The only reason I will be using windows from now on will be to game which hopefully should be speeding things up because I wont install network so no need to for av and firewall etc and my windows install wont get clogged
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Postby TheDoctor » Sun Apr 16, 2006 10:26 pm

The crucial thing for me in deciding to migrate to Linux was the release of OpenOffice 2.0, whch is when OO became a viable alternative to MSOffice. Before that, MSWord was still the superior product.

I'd abandoned Internet Explorer long before that, having moved on, first to Opera, then on to FireFox, once it was able to use internet shortcuts to find a web address. So, by last year, I'd got myself to the state where I was using a Windows PC but mostly running software that was avaliable on Linux. Migration wasn't going to be a big probelm after that.

But I'm stil running my Windows machine, for a number of rwasons. One is that I use a lot of software that isn't available under Linux, such as Photshop, Serif Page Plus, etc. Maybe I'll start using the Linux alternatives eventualy, but I don't see the need to rush.

The second reason is that I maintain a couple of web sites and I need to be able to check what they look like with Internet Explorer. Most people (still) use one or another versions of that, and I can't really ignore them.

The third reason is that - as we all know - lots of hardware wil only run on Windows machines, since manufacturers do not provide Linux drivers. By finding a KVM switch that works with Linux (the subject of my first posts in these parts) and getting Samba to work (also a non-trivial task for me), I can now use my Windows PC as a hardware interface to my Linux one. It's an easy matter for example, to use my scanner (for which there is no Linux driver) to put a file into a Linux directory. And, if necessary, I can use a Windows software package to manipulate it.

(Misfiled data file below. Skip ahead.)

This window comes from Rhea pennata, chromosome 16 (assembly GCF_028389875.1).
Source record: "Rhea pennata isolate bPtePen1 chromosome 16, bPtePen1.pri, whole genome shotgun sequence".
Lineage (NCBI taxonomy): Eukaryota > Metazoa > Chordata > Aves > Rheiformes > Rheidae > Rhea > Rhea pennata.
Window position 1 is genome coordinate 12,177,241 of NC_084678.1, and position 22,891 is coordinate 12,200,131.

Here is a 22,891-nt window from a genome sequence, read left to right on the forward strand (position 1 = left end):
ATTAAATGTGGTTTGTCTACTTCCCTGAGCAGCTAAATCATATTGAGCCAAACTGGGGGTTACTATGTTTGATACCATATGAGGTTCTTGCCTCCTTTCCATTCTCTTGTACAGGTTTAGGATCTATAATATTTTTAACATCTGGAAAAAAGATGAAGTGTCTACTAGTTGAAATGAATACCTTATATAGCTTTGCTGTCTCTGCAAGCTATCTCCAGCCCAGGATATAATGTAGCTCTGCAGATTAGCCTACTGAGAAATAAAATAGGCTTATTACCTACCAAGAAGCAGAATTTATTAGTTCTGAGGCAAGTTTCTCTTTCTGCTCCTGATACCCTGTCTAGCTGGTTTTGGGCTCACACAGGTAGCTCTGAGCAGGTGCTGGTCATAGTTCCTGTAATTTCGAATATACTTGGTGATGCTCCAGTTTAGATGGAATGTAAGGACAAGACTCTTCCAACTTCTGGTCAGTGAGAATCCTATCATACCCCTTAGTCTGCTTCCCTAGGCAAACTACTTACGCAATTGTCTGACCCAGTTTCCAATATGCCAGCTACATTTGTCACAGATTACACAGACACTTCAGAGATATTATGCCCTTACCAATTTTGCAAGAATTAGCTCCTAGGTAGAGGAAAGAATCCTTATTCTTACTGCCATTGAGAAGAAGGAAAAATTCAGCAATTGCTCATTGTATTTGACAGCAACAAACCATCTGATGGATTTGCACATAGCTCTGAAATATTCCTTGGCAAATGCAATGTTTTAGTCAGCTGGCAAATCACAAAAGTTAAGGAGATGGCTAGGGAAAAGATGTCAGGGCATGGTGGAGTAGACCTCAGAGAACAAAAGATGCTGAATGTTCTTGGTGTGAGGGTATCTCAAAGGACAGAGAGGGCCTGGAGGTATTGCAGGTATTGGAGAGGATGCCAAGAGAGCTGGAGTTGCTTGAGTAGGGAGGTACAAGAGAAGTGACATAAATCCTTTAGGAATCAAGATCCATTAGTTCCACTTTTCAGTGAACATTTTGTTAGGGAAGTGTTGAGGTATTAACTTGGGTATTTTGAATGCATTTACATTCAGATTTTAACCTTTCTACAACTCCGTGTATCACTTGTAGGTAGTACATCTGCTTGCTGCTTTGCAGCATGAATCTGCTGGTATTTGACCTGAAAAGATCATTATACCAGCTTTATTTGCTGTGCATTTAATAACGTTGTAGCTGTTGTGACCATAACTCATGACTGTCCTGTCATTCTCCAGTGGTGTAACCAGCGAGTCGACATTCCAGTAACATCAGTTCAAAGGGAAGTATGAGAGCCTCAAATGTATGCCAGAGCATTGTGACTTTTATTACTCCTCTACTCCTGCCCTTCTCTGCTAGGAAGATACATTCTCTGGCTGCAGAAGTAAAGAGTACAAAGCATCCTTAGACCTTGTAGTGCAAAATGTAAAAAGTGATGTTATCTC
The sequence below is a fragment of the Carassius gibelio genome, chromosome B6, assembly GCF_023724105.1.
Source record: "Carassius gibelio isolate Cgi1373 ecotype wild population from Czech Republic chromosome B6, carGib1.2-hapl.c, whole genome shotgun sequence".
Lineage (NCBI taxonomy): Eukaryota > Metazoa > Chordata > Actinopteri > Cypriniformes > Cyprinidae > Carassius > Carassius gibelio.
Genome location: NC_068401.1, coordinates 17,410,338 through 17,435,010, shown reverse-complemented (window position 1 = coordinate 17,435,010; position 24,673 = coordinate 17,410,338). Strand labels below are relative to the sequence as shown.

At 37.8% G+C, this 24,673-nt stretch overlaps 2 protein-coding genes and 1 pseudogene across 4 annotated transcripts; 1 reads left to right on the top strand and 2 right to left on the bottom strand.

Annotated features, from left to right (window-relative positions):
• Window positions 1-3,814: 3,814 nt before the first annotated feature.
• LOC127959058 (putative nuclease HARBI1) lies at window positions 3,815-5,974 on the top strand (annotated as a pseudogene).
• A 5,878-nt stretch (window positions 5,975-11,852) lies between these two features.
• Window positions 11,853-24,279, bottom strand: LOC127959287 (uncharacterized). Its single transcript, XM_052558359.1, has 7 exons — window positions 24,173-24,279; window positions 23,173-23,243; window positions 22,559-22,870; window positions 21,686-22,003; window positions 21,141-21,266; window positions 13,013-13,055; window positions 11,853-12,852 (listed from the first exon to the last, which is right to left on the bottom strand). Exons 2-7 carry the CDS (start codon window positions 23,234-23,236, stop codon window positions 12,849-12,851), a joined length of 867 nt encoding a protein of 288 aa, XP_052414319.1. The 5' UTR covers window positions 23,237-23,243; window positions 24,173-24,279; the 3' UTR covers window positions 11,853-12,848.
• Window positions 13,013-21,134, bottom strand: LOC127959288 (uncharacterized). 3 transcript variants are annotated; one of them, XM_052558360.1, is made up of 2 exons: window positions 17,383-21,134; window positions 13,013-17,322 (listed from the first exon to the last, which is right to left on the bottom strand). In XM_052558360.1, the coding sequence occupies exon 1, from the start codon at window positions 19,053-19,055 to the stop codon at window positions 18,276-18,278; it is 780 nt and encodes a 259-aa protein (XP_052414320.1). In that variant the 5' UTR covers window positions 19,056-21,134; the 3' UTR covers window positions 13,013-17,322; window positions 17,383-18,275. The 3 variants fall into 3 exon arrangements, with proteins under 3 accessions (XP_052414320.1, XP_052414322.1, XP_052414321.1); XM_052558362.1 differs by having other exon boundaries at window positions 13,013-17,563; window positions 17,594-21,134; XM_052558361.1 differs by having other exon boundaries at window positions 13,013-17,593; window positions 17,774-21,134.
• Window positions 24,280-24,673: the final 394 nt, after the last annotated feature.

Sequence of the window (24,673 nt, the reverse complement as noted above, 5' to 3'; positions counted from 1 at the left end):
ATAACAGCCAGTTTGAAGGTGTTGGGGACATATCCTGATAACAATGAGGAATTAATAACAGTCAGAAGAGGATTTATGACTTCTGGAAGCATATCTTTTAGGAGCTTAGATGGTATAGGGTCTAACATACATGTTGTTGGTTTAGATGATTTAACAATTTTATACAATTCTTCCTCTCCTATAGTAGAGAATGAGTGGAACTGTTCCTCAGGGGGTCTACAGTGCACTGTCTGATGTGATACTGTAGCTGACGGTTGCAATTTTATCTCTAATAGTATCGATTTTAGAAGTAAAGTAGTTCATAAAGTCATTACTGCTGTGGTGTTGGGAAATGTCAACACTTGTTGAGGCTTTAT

So those are my three reasons for hanging on to Windows.
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Postby Nigel » Sun Apr 16, 2006 11:17 pm

I don't need Photoshop, but I still prefer using it to Gimp.

Sorry to disagree with you, wyliecoyoteuk, but I don't find the Gimp at all easy to use - I think the user interface is dreadful. I'll agree it can do pretty much everything the average Photoshop user wants, but I still think it has a far steeper learning curve. I can have the simple stuff I want done with Photoshop (LE or Elements in my case) by the time I've figured out just which window the button I want is hidden in with the Gimp.
Maybe if I was using it every day I'd think differently, but I'm not...
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Postby starbug » Sun Apr 16, 2006 11:43 pm

I'll have to agree with Nigel on this one. The GIMP has a positively *dreadful* user interface. Why are all the menus, palettes and canvas dismembered and scattered all over the desktop? i much prefer having the menu options on top of the canvas, like they are with all the other paint programs.

As far as photoshop goes, I have got Photoshop 7 running on my Linux laptop.

There is also a graphics package called Pixel, which I want to try out.

I have also installed OpenOffice 2.0.2; I must say it has come a long way since i last tried it, and it has replaced MSOffice in my eyes, especially since you can get it to save to MSOffice formats by default. it really has become a good, polished product.